Gun-owning Illinois residents will not have to give up their licensed firearms if they choose to purchase and consume marijuana in the newly-legalized state.
The Illinois State Rifle Association (ISRA) released a statement to clarify their position on gun ownership and cannabis use following the state constitutional amendment to legalize adult-use marijuana in Illinois. While Illinois lawmakers legalized weed, it remains illegal under federal law, and it is specifically prohibited for any user of a controlled substance to own a firearm under federal law.
This situation has led to law enforcement in some states with medical marijuana programs to threaten to revoke firearm licenses of medical cannabis patients, though only Hawaii and Philadelphia have appeared to follow through on this so far in a very limited way.
The legal marijuana market opened in Illinois on Jan 1, 2020, and the ISRA released a statement the day before to “dispel any myths or bad information that we have seen shared on various social media platforms as it relates to the cannabis law in Illinois.”
ISRA lobbyist and former Illinois state legislator Ed Sullivan allayed some concerns and said that the mission of the ISRA is to protect Second Amendment Rights.
“If you want to smoke cannabis recreationally (marijuana, weed, reefer) come January 1, 2020 that is your right,” Sullivan said.
“If you don’t want to smoke cannabis, that is your right, as well. We live in the United States of America which gives you a 1st amendment right to your opinion either way. Our mission here at ISRA is to protect your 2nd Amendment Rights.”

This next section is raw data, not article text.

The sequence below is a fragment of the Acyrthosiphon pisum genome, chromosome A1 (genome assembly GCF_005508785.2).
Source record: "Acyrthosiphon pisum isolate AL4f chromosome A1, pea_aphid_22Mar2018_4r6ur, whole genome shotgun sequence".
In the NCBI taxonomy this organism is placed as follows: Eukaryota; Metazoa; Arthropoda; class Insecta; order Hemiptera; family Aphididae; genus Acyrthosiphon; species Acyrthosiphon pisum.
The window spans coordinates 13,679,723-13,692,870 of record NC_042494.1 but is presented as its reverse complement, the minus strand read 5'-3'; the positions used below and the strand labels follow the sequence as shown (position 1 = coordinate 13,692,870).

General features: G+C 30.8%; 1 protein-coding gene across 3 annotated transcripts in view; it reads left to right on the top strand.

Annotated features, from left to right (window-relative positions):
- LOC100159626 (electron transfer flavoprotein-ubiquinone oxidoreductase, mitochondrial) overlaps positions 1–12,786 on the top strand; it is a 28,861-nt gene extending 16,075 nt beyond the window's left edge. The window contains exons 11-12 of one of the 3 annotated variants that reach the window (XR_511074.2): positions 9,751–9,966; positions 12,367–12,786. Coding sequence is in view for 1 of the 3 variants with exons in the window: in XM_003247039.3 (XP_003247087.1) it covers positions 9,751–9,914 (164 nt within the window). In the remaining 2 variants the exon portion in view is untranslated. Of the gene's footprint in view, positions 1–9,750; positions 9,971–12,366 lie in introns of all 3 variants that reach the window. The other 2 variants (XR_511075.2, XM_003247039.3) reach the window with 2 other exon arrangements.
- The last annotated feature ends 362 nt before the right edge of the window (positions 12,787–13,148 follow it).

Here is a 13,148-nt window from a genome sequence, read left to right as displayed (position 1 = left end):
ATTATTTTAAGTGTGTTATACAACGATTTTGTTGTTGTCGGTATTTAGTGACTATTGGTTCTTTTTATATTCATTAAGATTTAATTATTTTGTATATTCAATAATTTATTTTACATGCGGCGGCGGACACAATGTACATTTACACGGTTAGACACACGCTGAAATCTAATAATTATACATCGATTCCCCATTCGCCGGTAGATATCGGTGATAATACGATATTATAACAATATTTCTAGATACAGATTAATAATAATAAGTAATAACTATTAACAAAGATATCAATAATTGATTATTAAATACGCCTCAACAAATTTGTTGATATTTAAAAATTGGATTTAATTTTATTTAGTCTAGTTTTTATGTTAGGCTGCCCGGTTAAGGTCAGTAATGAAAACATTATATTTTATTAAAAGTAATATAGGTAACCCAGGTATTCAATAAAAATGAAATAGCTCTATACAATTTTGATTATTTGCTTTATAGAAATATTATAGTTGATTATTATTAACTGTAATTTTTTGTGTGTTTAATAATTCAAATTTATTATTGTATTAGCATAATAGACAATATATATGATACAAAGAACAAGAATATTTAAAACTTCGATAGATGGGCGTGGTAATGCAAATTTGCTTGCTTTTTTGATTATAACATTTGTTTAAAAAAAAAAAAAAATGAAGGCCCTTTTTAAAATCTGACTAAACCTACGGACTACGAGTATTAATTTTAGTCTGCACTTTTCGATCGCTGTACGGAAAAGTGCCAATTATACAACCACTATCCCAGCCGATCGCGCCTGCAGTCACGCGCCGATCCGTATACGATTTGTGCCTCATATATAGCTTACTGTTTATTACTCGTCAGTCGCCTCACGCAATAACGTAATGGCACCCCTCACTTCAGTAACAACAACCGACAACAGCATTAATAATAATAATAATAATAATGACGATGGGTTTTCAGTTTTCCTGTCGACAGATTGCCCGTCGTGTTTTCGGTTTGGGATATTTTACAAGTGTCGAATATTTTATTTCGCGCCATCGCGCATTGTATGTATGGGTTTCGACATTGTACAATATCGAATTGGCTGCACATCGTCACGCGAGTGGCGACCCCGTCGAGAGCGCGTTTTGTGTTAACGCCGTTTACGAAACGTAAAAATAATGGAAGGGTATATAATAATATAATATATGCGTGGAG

Sullivan adds that those looking to buy a gun in Illinois must still declare that they are not an “unlawful user” of cannabis, or any other controlled substance. But what this means in practice now is unclear given that Illinois’ adult-use law states that cannabis possession and consumption is no longer an indication that an individual is “an unlawful user or addicted to narcotics.”
Illinois law enforcement back up Sullivan’s position by stating they will not seek to revoke the Firearm Owners’ Identification (FOID) cards for the use or possession of marijuana. There is a small caveat to this, however, as police officials separately announced they can still revoke FOID cards from those in violation of adult-use marijuana rules and regulations. Illinois cops also reserve the right to determine who is a “marijuana addict,” a designation liable to having an FOID card revoked.
One rumor circulating the internet recently claims that Illinois pot shops will hand over the personal data of customers to state and federal law officials, in order to revoke an individual’s FOID card. The article, shared widely but without an identifiable source, is headlined “Like guns? Avoid marijuana.”
Sullivan dismisses the suggestion that customer data is at risk directly, stating that Illinois law prohibits cannabis dispensaries from sharing such data with any third party, be it law enforcement or otherwise, without a court order or the customer’s consent.
The situation is slightly different for medical marijuana patients though. As registered patients recommended marijuana, their data is accessible to federal officials. Sullivan slyly recommends that medical marijuana patients in Illinois who are concerned at having their firearm license taken from them should consider getting their medicine from a recreational dispensary instead of a physician.